were still pretty rare and exotic. This was before satillite weather, or computer crunched weather predictions, and so weather windows were not something that was seen as being predictable.
But, the weather service was predicting a warm snap and 10- 15 knot northerlies, and so we figured that we would be broad-reaching the whole way and would probably cover the 170 miles or so in something less than two days. We figured wrong.
We had a lovely beam reach out the river but almost immediately the sky clouded over and the wind swung to the west and before we knew it we were beating out into the Atlantic in big seas and high winds. (Being a time before electronic wind instruments, I could only guess that we were in 20 knot winds gusting somewhere around 30 knots at time, but 30 something years later its hard to say.)
And it was cold and it was wet. These were the days when thermal underwear was cotton and foul weather gear leaked and did not breath and pretty soon we were all soaked to the skin, rash covered and borderline hypothermic. There was not a dry spot or dry piece of clothes on the boat. We were all experiencing bouts of seasickness. At one point I spent an absurd number of hours steering trying to control my seasickness. We were all probably dehydrated as well.
But we were out there, and out there for days. In that era, the only forms of navigation were either dead reckoning, celestial, and if you were close to shore, you could use a radio
direction finder. It had been cloudy for three days straight and so sun or star sites were out, and as sick as we all were, I am not sure that the skipper could have crunched the numbers (in the days before electronic calculators). We had our DR, but we had very little confidence in it since we had crossed the Gulf Stream a few times, and were not sure how much of the night was spent in the Gulf Stream.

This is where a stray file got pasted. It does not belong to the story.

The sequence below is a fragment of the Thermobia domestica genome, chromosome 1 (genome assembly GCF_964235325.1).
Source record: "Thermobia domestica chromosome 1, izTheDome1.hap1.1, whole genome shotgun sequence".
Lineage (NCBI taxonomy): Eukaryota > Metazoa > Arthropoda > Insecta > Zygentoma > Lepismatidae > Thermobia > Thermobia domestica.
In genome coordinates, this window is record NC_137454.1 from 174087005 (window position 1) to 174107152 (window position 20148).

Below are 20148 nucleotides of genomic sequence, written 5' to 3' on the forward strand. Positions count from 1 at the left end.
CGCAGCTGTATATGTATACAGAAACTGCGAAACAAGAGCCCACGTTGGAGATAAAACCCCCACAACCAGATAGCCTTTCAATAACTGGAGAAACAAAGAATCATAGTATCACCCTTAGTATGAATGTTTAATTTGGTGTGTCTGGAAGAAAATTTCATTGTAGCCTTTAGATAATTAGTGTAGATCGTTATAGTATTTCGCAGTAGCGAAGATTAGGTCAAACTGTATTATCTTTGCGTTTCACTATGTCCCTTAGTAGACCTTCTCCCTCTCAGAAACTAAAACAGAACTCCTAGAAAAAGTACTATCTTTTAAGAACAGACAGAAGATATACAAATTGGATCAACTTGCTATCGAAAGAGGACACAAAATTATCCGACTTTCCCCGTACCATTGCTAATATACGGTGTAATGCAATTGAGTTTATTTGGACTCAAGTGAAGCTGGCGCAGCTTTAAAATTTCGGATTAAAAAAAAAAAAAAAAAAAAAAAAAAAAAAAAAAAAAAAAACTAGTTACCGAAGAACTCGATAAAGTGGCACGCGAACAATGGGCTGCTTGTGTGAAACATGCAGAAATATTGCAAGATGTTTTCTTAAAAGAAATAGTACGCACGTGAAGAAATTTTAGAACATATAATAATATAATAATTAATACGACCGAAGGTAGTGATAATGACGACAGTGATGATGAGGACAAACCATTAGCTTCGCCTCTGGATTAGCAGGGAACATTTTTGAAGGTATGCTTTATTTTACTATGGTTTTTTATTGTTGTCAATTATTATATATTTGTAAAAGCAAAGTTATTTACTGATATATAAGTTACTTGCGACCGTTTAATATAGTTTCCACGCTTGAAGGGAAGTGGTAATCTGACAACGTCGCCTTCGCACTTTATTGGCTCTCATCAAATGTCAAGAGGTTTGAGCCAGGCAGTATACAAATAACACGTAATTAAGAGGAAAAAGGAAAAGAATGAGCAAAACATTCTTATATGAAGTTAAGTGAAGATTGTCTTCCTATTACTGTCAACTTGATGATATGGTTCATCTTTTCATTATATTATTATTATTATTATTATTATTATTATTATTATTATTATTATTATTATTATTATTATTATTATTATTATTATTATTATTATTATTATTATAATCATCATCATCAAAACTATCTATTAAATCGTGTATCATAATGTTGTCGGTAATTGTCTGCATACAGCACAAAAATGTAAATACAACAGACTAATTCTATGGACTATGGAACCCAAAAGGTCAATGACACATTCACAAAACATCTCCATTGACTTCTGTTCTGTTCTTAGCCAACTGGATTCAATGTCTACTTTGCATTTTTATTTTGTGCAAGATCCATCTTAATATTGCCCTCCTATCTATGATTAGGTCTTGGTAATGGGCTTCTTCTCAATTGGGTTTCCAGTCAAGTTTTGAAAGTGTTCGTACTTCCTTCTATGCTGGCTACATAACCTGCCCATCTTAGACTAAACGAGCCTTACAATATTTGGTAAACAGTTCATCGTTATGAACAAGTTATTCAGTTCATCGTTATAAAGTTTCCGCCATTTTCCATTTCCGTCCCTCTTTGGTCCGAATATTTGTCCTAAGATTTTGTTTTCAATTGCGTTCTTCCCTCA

In any event after over three days at sea we arrived at St. Augustine at dusk. And there the helmsman picked up what he assumed was the seabuoy and started in. As we approached the buoy we were surrounded by breakers. We quickly realized that we were approaching the middle of the chanel where there were spoils but before we could do anything we took to bottom.
That boat had a harsh weather helm and so we used a 'Manila Mike' (a line
lead from the tiller to the windward winch
) to take the stain off the helmsman, and when we took to bottom the rudder hit and the tiller split. Now we had this short sharpiedged tiller whipping back and forth across the cockpit, threatening to amputate anything that got in the way. We lasso'd the end of the tiller stump and lashed a 2x4 to the stub and beat back out to sea.
Of course we were leaking badly, and had taken green water down the companionway and so now we were bailing for all we were worth with an ancient navy pump
and eventually with a bucket. As night fell, we picked up the seabuoy again, and although we believed running the channel in the dark was nuts, we ran it just the same. Running that channel was one of the scariest things I have ever done. Under the conditions, it was dead wrong. It was dangerous and stupid, and we knew it. But we were considered staying at sea more dangerous so in we came. It was a lapse in judgement of grand proportions. We lucked out and made it in. Had we not, and had it been today, I am sure it would have been easy to critique this boneheaded move on a thousand levels. But it made sense at the time. And somehow when all hell breaks loose, you have to make a decision, and hope its the right one. It might mean being tied up in St. Augustine harbor, eating in a nice restaurant, and sleeping like a baby wet clothes and all. Or it might mean perishing in an Atlantic Inlet. Sitting here, I cannpt point my finger at anyone who honestly made their best call and got it worng.